Thursday, May 28, 2020

Debra Bokur

Debra Bokur is an author, journalist, editor, screenwriter, and illustrator. Her work has appeared in a variety of domestic and international media outlets, including National Geographic Traveler, Islands, Spa Magazine, Experience Life Magazine, Natural Home, Yoga Journal, Global Traveler, and Women’s Adventure. She is a recipient of the 2015 Lowell Thomas Travel Journalism Award.

Bokur's new novel is The Fire Thief.

My Q&A with the author:

How much work does your title do to take readers into the story?

Titles are often why I purchase a book (and usually a guarantee of why I’ll choose an ice cream flavor). I wanted my book title to convey a sense of darkness and mystery. I think The Fire Thief suggests both those things, while hopefully offering an intriguing hook—how does someone steal fire? My working title had been Stealing Fire, but that became refined during the process of writing.

What's in a name?

Names! I go down rabbit holes when it comes to naming characters. Choosing a name for my Hawaiian detective, who also happens to be a kahu, or spiritual leader, was a struggle. I finally settled on Kali, but only after much deliberation. In the end, it was because the commonly accepted Hawaiian definition of the name is “someone who hesitates,” while in Hindu legend, the name refers to a powerful, dark goddess. There’s also a Greek translation, where the name means “rosebud.” I liked this weird mix of meanings, because she’s complicated and layered, and all of those qualities can be found in her personality, from the gentleness of a rosebud and the ferocity of an angry goddess to the simple human quality of hesitating.

When I settled on the surname for her uncle, Police Captain Walter Alaka’i, it was because Alaka’i translates to “leader.” He’s an older family member with many more years of experience as a policeman than Kali has as a detective, and it seemed fitting; particularly given that elder members of traditional Hawaiian families are treated with respect. His first name, Walter, is the result of having known several Walters during my life; all of them were strong, trustworthy, reliable people.

How surprised would your teenage reader self be by your novel?

My teenage self would hardly be surprised that I’d written a mystery novel, but maybe disappointed that it didn’t feature horses, crumbling mansions or an English village. I love those types of mysteries, but I think maybe writing them would spoil some of the pleasure and escapism for me as a reader and fan of that particular niche.

Do you find it harder to write beginnings or endings? Which do you change more?

Writing the beginnings and endings are the easiest part of the process for me, perhaps because I start with a one-sentence thought in my head: Because X happens, it will ultimately result in Y taking place. I want to both set a mood very quickly, and drive toward a final thought. It’s all that stuff in the middle that’s the challenge.

Do you see much of yourself in your characters? Do they have any connection to your personality, or are they a world apart?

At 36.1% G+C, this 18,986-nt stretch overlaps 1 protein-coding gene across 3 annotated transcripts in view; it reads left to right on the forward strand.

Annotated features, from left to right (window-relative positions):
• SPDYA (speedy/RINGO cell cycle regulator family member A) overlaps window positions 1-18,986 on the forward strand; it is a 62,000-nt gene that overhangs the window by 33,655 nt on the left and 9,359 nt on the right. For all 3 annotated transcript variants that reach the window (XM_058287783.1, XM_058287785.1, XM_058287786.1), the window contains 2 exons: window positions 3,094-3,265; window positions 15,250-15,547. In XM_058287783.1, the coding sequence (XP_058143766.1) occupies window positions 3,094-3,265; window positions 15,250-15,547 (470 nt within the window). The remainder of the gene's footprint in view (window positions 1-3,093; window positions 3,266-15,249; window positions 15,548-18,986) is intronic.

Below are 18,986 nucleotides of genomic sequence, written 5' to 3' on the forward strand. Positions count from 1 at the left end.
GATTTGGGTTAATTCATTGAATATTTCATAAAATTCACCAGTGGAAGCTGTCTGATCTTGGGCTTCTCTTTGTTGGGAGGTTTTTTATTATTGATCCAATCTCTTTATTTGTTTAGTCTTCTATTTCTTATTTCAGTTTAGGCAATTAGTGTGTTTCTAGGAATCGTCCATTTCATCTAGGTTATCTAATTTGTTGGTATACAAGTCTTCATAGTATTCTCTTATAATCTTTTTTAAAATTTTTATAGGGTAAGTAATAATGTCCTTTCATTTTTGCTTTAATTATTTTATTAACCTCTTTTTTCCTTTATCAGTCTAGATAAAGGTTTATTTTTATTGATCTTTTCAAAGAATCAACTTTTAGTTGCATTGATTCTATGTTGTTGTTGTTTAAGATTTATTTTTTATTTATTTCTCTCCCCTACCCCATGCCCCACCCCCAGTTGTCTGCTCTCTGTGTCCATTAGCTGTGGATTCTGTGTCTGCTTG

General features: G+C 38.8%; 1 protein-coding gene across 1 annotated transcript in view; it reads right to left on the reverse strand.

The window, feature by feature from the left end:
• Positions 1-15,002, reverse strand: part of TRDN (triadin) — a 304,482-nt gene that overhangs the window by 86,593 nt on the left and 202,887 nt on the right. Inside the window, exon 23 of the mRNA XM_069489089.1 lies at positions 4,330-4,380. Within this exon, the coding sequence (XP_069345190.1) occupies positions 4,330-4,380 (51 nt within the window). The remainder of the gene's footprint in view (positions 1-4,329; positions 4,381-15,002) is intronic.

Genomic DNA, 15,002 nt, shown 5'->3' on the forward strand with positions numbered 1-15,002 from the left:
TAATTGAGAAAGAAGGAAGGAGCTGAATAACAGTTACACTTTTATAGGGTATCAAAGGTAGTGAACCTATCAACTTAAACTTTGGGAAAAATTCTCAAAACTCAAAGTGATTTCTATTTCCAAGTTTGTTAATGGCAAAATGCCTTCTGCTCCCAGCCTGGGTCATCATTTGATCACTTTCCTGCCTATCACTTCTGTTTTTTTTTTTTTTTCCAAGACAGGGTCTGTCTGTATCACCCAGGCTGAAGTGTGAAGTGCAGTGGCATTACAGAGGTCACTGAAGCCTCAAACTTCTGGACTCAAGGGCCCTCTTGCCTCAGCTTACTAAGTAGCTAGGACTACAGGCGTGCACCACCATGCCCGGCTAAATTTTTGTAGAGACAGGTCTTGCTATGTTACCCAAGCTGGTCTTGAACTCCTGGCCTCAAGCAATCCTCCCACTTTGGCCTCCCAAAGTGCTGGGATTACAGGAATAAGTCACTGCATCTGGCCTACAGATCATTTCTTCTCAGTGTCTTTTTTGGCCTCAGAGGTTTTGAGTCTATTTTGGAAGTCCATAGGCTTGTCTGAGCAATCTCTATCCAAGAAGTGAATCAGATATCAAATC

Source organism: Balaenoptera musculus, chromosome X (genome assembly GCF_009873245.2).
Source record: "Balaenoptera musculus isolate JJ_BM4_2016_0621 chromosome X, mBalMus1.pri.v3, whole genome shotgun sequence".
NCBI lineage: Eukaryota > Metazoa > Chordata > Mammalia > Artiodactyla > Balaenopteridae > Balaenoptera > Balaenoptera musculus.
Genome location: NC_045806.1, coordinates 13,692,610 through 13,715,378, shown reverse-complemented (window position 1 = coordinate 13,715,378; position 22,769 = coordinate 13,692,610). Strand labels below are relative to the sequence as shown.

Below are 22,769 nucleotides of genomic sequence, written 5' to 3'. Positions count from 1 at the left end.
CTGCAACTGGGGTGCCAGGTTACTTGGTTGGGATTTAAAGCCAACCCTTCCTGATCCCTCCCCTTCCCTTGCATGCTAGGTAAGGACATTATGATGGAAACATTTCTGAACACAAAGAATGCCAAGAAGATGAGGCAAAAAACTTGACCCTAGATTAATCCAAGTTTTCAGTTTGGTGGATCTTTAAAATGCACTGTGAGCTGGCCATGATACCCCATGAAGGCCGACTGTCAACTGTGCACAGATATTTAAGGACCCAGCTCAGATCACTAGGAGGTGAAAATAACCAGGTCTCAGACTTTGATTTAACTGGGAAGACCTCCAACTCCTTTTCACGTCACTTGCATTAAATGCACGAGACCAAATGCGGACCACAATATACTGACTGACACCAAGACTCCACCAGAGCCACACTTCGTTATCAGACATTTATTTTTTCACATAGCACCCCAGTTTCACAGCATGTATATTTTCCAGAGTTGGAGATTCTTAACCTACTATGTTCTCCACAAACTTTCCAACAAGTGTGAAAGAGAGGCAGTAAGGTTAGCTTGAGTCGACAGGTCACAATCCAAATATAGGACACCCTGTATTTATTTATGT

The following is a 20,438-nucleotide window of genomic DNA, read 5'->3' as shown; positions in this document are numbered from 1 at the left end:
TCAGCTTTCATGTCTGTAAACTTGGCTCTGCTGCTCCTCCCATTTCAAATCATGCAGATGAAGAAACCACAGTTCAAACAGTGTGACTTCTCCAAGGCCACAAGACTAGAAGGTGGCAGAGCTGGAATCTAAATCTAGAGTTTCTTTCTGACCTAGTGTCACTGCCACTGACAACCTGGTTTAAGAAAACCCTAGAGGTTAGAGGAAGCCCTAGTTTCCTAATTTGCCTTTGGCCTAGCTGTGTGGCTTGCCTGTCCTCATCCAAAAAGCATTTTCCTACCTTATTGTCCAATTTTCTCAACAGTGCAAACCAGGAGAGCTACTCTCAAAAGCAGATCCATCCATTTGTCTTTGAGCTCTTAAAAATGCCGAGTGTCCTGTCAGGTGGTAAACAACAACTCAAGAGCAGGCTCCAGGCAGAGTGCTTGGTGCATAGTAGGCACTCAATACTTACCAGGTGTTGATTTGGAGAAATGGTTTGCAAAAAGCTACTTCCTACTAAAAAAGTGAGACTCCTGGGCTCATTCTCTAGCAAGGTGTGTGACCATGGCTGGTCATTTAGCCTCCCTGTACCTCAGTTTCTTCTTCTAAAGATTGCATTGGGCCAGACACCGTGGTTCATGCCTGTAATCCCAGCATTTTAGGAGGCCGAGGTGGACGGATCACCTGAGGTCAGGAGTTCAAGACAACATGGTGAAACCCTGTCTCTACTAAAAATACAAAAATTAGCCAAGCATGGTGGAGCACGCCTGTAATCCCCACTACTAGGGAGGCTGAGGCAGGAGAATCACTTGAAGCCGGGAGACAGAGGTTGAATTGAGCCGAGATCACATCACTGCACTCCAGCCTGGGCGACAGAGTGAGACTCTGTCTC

Well, it’s yes and no when it comes to similarities. My lead detective practices yoga, has long hair, and shares her world with a large, part-Weimaraner dog, all of which apply to me, but that’s pretty much it. I don’t run (she does), drink coffee (never! I’m a tea addict), or have any tattoos. And physically, we’re nothing alike—I’m a short brunette with green eyes. Unlike Kali, I’m pretty disciplined about my eating habits (organic, mostly vegetarian foods), so our shopping lists would have nothing in common. I did have a Jeep with a persnickety transmission once upon a time, however, and I do prefer solitary endeavors to group pursuits. Like Kali, nature is a huge component of my life. I’ve lived in plenty of cities, including New York, Washington DC, and Edinburgh, and it doesn’t suit me—much like my detective, I need forests and wild pathways to feel whole and happy.

What non-literary inspirations have influenced your writing?

I’d say travel and music have been the most important non-literary influences in my work. I use music to put myself into a particular mental space. For The Fire Thief, it was Hawaiian music and nature sounds; for poetry and magical realism, it’s often classical music or a total immersion into Sigur Ros’s body of work. I believe that rhythm is an essential component of good writing, and music teaches this, along with how to organize many parts into a cohesive whole. I think that may happen naturally and subconsciously if music is playing in the background while writing.

Also, I’ve traveled for my day job as a magazine editor and journalist for over thirty years, with periods that have required up to three international trips in a single month. That’s provided me with a truly wonderful opportunity to see the world, and to be exposed to a huge variety of cultures, traditions, foods, architecture and styles. It’s also been great for allowing me to indulge in two of my favorite creative pursuits: filling notebooks by hand while on trains and planes, and observing people. I have a favorite pastime whenever I’m on assignment: I make it a point to start the day early in a cafĂ© local to the destination. Armed with a pot of tea, a plate of croissants, and my notebook, I watch how people interact, how they dress and move, how they commute, what they order off the menu. This habit helps, I believe, in creating fictional characters who feel authentic and individual.
Visit Debra Bokur's website.

--Marshal Zeringue